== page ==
One of the most successful environmental treaties in history was finalized 34 years ago to phase out industrial chemicals that eat away at the Earth's delicate ozone layer.
The Montreal Protocol introduced an international agreement to phase out chlorofluorocarbons, or CFCs — ozone-depleting chemicals that were once found in refrigerants and other industrial processes.
In the decades since, CFCs have plummeted and the infamous “ozone hole” in the Earth’s atmosphere is steadily recovering. Fears of a future in which humans couldn’t safely walk outside in the sun have evaporated.
And that’s not all. Studies suggest that global warming could have been even worse than it is today without the Montreal Protocol.
That’s partly because CFCs themselves are potent greenhouse gases. They have shorter lives in the atmosphere than carbon dioxide, but a much more powerful warming effect while they last. Without the Montreal Protocol, research suggests this greenhouse effect would likely have added at least an extra degree Celsius, or 1.8 degrees Fahrenheit, to worldwide warming by 2050.
Now, new research suggests the treaty may have saved the world from even more warming — in a completely different way.
Plants all around the world would have withered and wilted without the Montreal Protocol, according to a study published this week in the journal Nature. Many of them would have died and disappeared altogether. They would have been zapped by the harmful UV rays piercing through the planet’s damaged ozone layer.
Plants provide an important climate service, sucking carbon dioxide out of the atmosphere. But damaged plants are less efficient, and they would have stored up less and less carbon over time.
The extra carbon in the atmosphere would have warmed the planet even further, the new study finds.
If CFCs never declined — if, in fact, they’d kept increasing indefinitely — the extra plant-related CO2 would have caused anywhere from a half-degree to a full degree Celsius of additional warming by the end of the century. That’s on top of the extra warming that would have been caused by the greenhouse effect directly produced by CFCs in the atmosphere.
And, of course, all that would have come on top of the climate change that’s already happening from other greenhouse gas emissions.
The new study, led by Paul Young of Lancaster University in the United Kingdom, used models to simulate three scenarios.
The first recreated the real world, in which CFCs are phased out under the Montreal Protocol. The second introduced a hypothetical scenario in which CFC emissions held steady at their 1960 levels — not increasing, but not decreasing either.
The last scenario, dubbed the “world avoided,” simulated a trajectory in which CFC emissions kept increasing through the present day and into the future, growing by about 3% each year.
In the dire world avoided scenario, the ozone layer essentially collapses in the 2040s. By the end of the century, atmospheric ozone declines by about 72%. The amount of UV radiation reaching the Earth’s surface sharply increases.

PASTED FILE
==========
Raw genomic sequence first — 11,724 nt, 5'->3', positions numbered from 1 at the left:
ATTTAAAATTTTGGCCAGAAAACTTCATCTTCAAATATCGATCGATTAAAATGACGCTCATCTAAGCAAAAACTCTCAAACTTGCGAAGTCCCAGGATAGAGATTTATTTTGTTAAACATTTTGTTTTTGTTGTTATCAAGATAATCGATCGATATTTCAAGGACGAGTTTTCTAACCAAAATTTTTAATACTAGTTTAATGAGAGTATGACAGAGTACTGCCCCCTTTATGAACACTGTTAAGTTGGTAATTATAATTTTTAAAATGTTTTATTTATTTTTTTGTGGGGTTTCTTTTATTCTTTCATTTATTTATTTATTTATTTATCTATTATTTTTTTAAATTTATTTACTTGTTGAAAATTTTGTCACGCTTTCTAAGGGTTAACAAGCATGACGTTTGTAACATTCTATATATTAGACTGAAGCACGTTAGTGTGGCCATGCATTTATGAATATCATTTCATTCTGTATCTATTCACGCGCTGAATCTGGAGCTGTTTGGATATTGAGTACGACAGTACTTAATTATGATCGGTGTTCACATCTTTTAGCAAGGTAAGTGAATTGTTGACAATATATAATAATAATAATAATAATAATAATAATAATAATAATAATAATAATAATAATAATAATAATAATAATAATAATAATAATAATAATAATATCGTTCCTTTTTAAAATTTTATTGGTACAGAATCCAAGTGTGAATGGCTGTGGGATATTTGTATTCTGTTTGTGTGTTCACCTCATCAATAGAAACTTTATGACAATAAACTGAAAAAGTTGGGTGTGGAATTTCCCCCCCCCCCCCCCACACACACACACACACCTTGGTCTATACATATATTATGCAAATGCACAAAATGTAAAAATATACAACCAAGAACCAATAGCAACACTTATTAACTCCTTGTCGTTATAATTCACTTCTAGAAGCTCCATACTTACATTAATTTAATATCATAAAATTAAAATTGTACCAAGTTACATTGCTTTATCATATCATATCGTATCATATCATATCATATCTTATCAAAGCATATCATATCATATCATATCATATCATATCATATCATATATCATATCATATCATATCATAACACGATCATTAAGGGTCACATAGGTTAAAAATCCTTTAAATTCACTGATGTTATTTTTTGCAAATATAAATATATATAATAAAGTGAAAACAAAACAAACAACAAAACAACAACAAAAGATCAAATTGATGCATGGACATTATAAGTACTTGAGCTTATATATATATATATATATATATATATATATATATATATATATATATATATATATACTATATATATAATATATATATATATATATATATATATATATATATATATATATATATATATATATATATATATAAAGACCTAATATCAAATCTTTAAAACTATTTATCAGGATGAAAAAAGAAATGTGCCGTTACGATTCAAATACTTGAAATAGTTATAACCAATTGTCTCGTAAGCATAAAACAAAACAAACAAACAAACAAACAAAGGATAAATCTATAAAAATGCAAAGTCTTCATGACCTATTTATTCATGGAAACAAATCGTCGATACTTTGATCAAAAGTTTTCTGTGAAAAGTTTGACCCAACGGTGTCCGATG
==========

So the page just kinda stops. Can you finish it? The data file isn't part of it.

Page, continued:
In response, plant growth begins to fade. By the end of the century, the study estimates that global vegetation is only absorbing about 15% of the carbon it absorbs in a world with the Montreal Protocol in place.
The extra carbon would likely warm the world by anywhere from 0.5 to 1 C by the end of the century, most likely around 0.8 C, the scientists estimate. That’s on top of a likely 1.7 C of extra warming just from the greenhouse effect of CFCs in the atmosphere.
Altogether, it adds up to around 2.5 C — that’s 4.5 F — of warming avoided by the Montreal Protocol in a hundred years.
That means that “as well as protecting the ozone layer, the Montreal Protocol has itself been a phenomenally successful climate treaty,” Young wrote in a recent post about the research published in The Conversation.
The climate effects of the Montreal Protocol have been, until now, side benefits. But a recent amendment takes the treaty a step further. The Kigali Amendment, a 2016 addition to the Montreal Protocol, aims to phase out the use of climate-warming hydrofluorocarbons, or HFCs, as well. While less dangerous to the ozone layer than CFCs, HFCs are also powerful greenhouse gases.
The U.S. has not yet ratified the Kigali Amendment, although the Biden administration has signaled its interest.
Reducing lesser-known, potent greenhouse gases like CFCs and HFCs can make a major difference to the global climate. The Montreal Protocol has already demonstrated this effect, even if unintentionally.
Still, eliminating global carbon dioxide emissions, along with other major greenhouse gases like methane, remains the greatest global challenge around climate change for the time being, scientists say.
It’s a far more complicated challenge than reducing CFCs ever was, Young acknowledges.
“[W]ith just a handful of companies making CFCs and alternative chemicals readily available, the ozone issue was far more straightforward than reducing emissions from fossil fuels,” he wrote.
Reprinted from E&E News with permission from POLITICO, LLC. Copyright 2021. E&E News provides essential news for energy and environment professionals.